It’s a powerful pitch for a community outraged by the violent treatment of black suspects in custody, but of course there is no evidence connecting Moews to even one of these cases. The ads may have been the key factor in the race; for all the talk about the suburban turnout, much of Clarke’s margin came from his edge with black voters.
As for the ads by the Greater Wisconsin Committee, they did blast Clarke’s management of his department, when they weren’t going after his views on guns. But the tone of the ads, which mercilessly lampooned Clarke, were perhaps too gleeful. The sheer volume of the mailers and TV and radio ads also conveyed the feeling of anonymous forces (or outsiders like Bloomberg) trying to hijack the race and overthrow a local official. The ads overwhelmed Moews’ relatively low-key and serious approach, completely changing the tone of the campaign. They also greatly elevated interest in the race, helping conservative talk radio hosts Mark Belling and Charlie Sykes in their successful effort urging Republicans to vote in the Democratic primary and support Clarke.
So Clarke’s hot air won the day. We’ve reelected a cowboy, when what’s really needed is a good manager. The sheriff doesn’t investigate crimes, his job mostly involves managing facilities like the county jail and House of Corrections. And now Clarke will be all the more emboldened to run up overtime costs and ignore the budget passed by Milwaukee County Executive Chris Abele and the county board.
On crime and every other issue, the central problem facing Milwaukee is one of limited resources. The City of Milwaukee now devotes 100 percent of its property tax levy to public safety (police and fire), a percentage that has been rising steadily for 15 years as state shared revenue to Milwaukee has declined. Milwaukee County devotes 22 percent of its budget to the Sheriff’s Department. So any efforts to keep taxes down must take these huge budgets into consideration.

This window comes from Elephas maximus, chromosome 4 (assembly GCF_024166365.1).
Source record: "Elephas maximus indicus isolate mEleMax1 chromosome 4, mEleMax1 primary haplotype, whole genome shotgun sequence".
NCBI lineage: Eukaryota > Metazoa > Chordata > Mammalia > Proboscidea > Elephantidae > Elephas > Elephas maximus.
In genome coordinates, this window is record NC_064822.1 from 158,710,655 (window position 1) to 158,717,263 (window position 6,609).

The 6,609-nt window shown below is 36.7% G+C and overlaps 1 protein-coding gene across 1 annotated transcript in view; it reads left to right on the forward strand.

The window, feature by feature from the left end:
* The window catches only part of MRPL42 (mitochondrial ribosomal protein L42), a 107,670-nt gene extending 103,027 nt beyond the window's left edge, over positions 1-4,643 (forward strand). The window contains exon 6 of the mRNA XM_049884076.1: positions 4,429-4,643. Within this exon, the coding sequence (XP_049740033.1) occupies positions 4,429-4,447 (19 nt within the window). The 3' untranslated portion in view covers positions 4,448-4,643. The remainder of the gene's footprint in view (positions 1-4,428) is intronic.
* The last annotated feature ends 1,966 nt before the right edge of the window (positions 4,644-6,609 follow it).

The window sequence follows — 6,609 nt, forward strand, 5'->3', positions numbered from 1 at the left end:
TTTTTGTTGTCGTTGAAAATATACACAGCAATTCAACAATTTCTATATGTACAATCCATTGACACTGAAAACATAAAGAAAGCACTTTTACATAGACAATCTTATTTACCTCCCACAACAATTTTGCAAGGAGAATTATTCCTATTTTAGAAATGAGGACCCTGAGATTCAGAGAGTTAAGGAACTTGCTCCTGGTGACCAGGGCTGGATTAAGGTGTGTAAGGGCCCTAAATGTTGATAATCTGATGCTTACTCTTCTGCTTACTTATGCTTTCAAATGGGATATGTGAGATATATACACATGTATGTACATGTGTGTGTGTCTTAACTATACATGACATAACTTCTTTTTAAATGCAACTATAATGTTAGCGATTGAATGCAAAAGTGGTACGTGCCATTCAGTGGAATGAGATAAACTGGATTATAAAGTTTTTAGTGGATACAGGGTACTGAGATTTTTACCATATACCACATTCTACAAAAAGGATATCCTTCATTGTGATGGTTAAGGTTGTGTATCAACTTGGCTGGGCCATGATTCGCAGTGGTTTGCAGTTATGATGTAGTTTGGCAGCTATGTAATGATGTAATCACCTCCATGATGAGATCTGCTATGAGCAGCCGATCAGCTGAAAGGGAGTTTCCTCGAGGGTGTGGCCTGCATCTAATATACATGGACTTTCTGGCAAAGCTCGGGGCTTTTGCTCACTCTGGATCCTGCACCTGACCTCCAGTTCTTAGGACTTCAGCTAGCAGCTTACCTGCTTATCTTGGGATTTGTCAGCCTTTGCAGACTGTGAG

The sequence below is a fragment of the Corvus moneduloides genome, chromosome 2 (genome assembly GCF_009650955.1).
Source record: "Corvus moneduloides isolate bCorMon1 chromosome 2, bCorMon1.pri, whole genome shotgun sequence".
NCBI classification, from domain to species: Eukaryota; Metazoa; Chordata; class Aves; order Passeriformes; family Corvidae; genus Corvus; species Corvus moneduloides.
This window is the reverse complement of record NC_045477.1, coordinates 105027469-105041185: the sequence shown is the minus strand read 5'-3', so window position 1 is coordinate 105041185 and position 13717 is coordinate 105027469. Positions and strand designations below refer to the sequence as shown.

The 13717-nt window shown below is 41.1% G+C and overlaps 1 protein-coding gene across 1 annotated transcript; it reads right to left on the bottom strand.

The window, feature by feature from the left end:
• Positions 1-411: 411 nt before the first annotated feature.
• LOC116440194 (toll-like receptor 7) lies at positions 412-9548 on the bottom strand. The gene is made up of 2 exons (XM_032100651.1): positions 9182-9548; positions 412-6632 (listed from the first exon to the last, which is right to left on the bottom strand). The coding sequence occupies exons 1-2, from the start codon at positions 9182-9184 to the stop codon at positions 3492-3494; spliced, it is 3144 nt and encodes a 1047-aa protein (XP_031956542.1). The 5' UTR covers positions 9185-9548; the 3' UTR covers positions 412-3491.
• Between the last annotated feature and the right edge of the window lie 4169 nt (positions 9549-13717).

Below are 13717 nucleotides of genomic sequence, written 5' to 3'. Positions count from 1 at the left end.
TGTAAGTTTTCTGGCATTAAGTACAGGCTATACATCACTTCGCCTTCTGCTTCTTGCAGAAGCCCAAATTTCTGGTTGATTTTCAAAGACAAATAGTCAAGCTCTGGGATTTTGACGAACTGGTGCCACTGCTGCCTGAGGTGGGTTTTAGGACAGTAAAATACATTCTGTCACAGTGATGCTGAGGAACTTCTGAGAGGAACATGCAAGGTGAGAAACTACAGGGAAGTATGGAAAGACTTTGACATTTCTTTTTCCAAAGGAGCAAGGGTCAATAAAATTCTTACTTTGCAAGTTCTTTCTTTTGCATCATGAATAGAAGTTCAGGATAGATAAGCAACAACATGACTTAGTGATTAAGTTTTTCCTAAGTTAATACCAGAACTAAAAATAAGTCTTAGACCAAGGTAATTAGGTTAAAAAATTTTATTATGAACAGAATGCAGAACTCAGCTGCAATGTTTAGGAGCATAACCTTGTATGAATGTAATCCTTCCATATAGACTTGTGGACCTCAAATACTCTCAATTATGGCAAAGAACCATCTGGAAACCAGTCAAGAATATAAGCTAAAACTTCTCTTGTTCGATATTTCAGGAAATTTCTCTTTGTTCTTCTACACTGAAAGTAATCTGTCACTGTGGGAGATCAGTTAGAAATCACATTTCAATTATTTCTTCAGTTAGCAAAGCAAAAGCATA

At the city level, Milwaukee Police Chief Ed Flynn has been an excellent manager, slashing overtime costs that had been a continuing problem under prior police chiefs. And Abele, Mayor Tom Barrett and the 18 suburban police departments have all been willing to discuss ways to eliminate overlap and economize on how police are used. Only Clarke has been unwilling to consider such measures, even as he runs up overtime costs on his budget.
All of which would have provided some interesting and instructive issues to discuss, but this campaign was mostly about who gets to wear a cowboy hat. Clarke won.
Monique Taylor has also been involved with a group of black community activists who have discussed launching a recall effort against Milwaukee County District Attorney John Chisholm, and have strategized with conservative advocacy groups who oppose the John Doe probe of Scott Walker. This alliance of strange bedfellows has already put a scare into Chisholm, and clearly struck a crucial blow to help reelect Clarke.